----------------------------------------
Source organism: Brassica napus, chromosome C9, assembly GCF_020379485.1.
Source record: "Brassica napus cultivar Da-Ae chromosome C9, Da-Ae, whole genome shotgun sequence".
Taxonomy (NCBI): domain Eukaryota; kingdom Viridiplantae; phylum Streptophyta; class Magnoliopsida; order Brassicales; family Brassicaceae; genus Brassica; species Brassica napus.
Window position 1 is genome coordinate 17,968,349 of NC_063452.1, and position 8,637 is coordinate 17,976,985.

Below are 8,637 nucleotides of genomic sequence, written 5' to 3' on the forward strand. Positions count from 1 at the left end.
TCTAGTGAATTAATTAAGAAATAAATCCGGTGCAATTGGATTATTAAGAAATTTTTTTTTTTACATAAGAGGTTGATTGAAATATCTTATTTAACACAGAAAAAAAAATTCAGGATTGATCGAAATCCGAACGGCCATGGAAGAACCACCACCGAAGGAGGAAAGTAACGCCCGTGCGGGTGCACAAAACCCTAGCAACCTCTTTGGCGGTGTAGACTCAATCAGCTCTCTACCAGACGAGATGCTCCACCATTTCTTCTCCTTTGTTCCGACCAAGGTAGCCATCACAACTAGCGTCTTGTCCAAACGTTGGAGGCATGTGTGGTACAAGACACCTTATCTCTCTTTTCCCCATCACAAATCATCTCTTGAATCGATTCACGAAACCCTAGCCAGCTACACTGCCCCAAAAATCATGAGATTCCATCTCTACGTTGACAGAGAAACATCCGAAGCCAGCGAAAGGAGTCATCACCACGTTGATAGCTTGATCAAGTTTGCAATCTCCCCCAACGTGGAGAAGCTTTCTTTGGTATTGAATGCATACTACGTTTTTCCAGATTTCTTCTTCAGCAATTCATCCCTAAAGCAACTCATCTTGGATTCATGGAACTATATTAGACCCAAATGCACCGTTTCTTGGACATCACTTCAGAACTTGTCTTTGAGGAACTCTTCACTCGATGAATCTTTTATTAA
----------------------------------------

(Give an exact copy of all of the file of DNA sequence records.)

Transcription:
Source organism: Brassica napus, chromosome C9, assembly GCF_020379485.1.
Source record: "Brassica napus cultivar Da-Ae chromosome C9, Da-Ae, whole genome shotgun sequence".
Taxonomy (NCBI): domain Eukaryota; kingdom Viridiplantae; phylum Streptophyta; class Magnoliopsida; order Brassicales; family Brassicaceae; genus Brassica; species Brassica napus.
Window position 1 is genome coordinate 17,968,349 of NC_063452.1, and position 8,637 is coordinate 17,976,985.

Below are 8,637 nucleotides of genomic sequence, written 5' to 3' on the forward strand. Positions count from 1 at the left end.
TCTAGTGAATTAATTAAGAAATAAATCCGGTGCAATTGGATTATTAAGAAATTTTTTTTTTTACATAAGAGGTTGATTGAAATATCTTATTTAACACAGAAAAAAAAATTCAGGATTGATCGAAATCCGAACGGCCATGGAAGAACCACCACCGAAGGAGGAAAGTAACGCCCGTGCGGGTGCACAAAACCCTAGCAACCTCTTTGGCGGTGTAGACTCAATCAGCTCTCTACCAGACGAGATGCTCCACCATTTCTTCTCCTTTGTTCCGACCAAGGTAGCCATCACAACTAGCGTCTTGTCCAAACGTTGGAGGCATGTGTGGTACAAGACACCTTATCTCTCTTTTCCCCATCACAAATCATCTCTTGAATCGATTCACGAAACCCTAGCCAGCTACACTGCCCCAAAAATCATGAGATTCCATCTCTACGTTGACAGAGAAACATCCGAAGCCAGCGAAAGGAGTCATCACCACGTTGATAGCTTGATCAAGTTTGCAATCTCCCCCAACGTGGAGAAGCTTTCTTTGGTATTGAATGCATACTACGTTTTTCCAGATTTCTTCTTCAGCAATTCATCCCTAAAGCAACTCATCTTGGATTCATGGAACTATATTAGACCCAAATGCACCGTTTCTTGGACATCACTTCAGAACTTGTCTTTGAGGAACTCTTCACTCGATGAATCTTTTATTAA